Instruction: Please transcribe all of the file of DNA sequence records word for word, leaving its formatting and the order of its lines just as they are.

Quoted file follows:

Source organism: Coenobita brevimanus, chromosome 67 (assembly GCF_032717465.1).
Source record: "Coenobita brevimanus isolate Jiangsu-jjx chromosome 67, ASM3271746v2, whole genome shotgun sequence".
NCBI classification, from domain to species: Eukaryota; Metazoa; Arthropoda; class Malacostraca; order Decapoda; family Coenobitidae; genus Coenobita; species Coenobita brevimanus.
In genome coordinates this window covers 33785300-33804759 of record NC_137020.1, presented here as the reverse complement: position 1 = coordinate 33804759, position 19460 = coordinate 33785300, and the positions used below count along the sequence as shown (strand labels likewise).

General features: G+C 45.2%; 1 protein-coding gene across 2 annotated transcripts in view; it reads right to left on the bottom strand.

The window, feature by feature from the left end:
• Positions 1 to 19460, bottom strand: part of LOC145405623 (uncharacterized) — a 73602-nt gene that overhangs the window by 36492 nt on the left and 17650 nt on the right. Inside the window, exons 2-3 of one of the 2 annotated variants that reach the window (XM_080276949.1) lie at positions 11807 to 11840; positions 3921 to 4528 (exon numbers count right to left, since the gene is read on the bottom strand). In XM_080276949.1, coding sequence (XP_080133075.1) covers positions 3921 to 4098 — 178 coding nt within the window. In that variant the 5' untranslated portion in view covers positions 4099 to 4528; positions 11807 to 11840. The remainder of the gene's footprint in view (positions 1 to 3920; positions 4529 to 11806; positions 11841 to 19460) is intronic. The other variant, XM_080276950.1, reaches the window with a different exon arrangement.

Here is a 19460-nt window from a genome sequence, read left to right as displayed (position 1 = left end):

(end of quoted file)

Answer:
Source organism: Coenobita brevimanus, chromosome 67 (assembly GCF_032717465.1).
Source record: "Coenobita brevimanus isolate Jiangsu-jjx chromosome 67, ASM3271746v2, whole genome shotgun sequence".
NCBI classification, from domain to species: Eukaryota; Metazoa; Arthropoda; class Malacostraca; order Decapoda; family Coenobitidae; genus Coenobita; species Coenobita brevimanus.
In genome coordinates this window covers 33785300-33804759 of record NC_137020.1, presented here as the reverse complement: position 1 = coordinate 33804759, position 19460 = coordinate 33785300, and the positions used below count along the sequence as shown (strand labels likewise).

General features: G+C 45.2%; 1 protein-coding gene across 2 annotated transcripts in view; it reads right to left on the bottom strand.

The window, feature by feature from the left end:
• Positions 1 to 19460, bottom strand: part of LOC145405623 (uncharacterized) — a 73602-nt gene that overhangs the window by 36492 nt on the left and 17650 nt on the right. Inside the window, exons 2-3 of one of the 2 annotated variants that reach the window (XM_080276949.1) lie at positions 11807 to 11840; positions 3921 to 4528 (exon numbers count right to left, since the gene is read on the bottom strand). In XM_080276949.1, coding sequence (XP_080133075.1) covers positions 3921 to 4098 — 178 coding nt within the window. In that variant the 5' untranslated portion in view covers positions 4099 to 4528; positions 11807 to 11840. The remainder of the gene's footprint in view (positions 1 to 3920; positions 4529 to 11806; positions 11841 to 19460) is intronic. The other variant, XM_080276950.1, reaches the window with a different exon arrangement.

Here is a 19460-nt window from a genome sequence, read left to right as displayed (position 1 = left end):